? for those with als

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New member
Jun 13, 2007
saw my nero 2day.. my problems r the same as many here twitching for about 5 months everywhere pretty much including the tounge.. had emg 3 months ago neg having another in 2 weeks.

He said that als twiches look different to normal twitches would you say this is so and has anybody else heard this...?

Casey x
I think a twitch/ fasciculation is just what it is. Thats why you need to see a real specialist that can understand the EMG-- there are different fibrilations and sharp waves they can detect and differentiate. The Emg is not the absolute diagnostic tool-- it is just part of the equation.

Sorry to tell you, but your neruologist is no good in that area (ALS), if he were, he would know the twitches are not different in the way they look.

Go to a specalist.



A twitch is a twitch and your neuro is a TWIT (could be wrong:mrgreen: ). Sorry just couldn't resist (use to live in England).

Do you live in England or stateside?

Did your neuro test all muscle groups on the 1st EMG?

You say you are twitching everywhere, not just an arm or leg, but all over the body?

Somebody correct me if I'm wrong, but usually the twitches start in one area and spread.

Like Jaime said you need an ALS neuro!
I have also been told, more than once, by more than one doc, that ALS twitches are much different than normal twitches. On questioning them I think they mean that ALS twitches are a constant, nonstop motion whereas normal twitches don't have that "motor running" look. I have read a lot of posts on this forum that say ALS twitches are not the same as normal ones. The normal EMG's are a good sign, so maybe you have benign fasciculation syndrome. An als clinic can tell you for sure, but try not to worry, it makes the twitching worse.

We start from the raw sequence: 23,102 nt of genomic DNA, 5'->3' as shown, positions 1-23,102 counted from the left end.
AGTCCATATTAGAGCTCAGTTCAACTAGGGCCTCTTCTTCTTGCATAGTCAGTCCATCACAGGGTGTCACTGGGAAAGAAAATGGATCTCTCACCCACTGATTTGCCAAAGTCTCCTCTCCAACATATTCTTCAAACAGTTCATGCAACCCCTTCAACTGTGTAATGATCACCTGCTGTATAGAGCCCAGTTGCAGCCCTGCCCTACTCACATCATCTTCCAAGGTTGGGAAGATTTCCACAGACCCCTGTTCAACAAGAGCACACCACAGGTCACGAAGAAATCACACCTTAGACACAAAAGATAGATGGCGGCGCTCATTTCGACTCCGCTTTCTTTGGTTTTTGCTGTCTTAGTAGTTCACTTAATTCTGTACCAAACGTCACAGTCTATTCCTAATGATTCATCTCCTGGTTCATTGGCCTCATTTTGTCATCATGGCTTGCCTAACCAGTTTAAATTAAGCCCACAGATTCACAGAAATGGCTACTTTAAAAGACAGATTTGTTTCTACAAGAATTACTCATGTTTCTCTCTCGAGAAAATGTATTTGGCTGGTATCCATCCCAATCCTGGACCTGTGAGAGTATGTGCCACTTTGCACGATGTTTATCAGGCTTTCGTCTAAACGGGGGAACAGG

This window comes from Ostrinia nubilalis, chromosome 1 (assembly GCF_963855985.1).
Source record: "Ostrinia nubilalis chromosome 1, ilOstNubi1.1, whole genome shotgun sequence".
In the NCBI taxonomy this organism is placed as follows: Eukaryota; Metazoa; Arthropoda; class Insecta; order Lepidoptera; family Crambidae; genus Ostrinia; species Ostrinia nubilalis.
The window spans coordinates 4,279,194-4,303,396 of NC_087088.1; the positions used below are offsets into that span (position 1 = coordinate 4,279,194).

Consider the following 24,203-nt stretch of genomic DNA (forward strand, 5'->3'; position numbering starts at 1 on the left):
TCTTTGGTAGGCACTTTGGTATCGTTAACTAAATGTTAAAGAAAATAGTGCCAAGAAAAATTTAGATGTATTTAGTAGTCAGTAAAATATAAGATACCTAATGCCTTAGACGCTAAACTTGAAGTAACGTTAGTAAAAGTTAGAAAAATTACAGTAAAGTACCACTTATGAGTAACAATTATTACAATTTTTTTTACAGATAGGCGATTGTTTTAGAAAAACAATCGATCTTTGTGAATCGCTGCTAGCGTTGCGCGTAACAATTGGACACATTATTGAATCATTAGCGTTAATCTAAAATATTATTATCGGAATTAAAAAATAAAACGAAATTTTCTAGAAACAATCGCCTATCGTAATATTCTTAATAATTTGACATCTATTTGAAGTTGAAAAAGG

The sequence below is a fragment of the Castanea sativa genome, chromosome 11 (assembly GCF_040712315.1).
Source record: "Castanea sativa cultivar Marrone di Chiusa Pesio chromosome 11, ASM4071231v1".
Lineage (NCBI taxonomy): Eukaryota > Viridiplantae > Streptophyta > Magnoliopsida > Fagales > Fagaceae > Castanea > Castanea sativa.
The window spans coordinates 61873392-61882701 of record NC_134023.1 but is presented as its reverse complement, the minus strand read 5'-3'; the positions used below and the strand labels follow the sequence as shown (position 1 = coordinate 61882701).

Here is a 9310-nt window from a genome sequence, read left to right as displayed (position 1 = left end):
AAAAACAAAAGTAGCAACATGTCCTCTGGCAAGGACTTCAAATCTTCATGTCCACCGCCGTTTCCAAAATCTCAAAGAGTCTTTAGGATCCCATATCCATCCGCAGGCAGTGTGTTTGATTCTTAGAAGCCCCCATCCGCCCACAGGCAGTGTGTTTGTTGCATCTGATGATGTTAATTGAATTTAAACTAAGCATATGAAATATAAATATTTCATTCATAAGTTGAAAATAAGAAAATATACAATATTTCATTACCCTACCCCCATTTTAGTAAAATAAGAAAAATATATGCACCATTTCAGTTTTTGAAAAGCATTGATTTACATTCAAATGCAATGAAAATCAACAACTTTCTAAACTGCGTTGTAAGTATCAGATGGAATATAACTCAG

Sorry didn't think about the difference as in twitches that occur and then stop for a while. i just narrowly think about what I have observed with the husband.

Hope y'all don't mind my attempt at humor, it keeps me sane.
No need for a sorry! I just thought I would repeat what my docs have said. I have heard some real doozies, but I am hoping they are right about the twitching. And I don't want Casey to worry if it's something benign! :)

You've got a point, english gal, maybe you should ask him to clarify.

Also, there are some PALS here that the twitching is not constant, so there are exceptions to every rule.. It's (being the exception) has become part of all our lives..., wouldn't you guys agree?


Casey -

Not sure why no PALS responded to your question but here's my thoughts:

Other than the docs, I don't know who gets to observe so many twitching people that they could learn to discriminate between ALS twitches and other twitches. Internet queries can't get you real far with a question like this since direct clinical exams and proper test are the only way to sort this out. If I were to tell you about my twitching
in great, tedious detail it would not advance your understanding one bit.

Good luck,


hI all thanks for all your relpying i am from the uk for the person who asked :)

I didnt think my nero was any good buts its ok cos im getting an emg with a als specialist to "reassure" me apparntly.

Anyway heres hoping the results are good im a little positive as ive been twitching for like nearly 7 months now and absoulty no weakness so fingers crossed :-D

Many thanks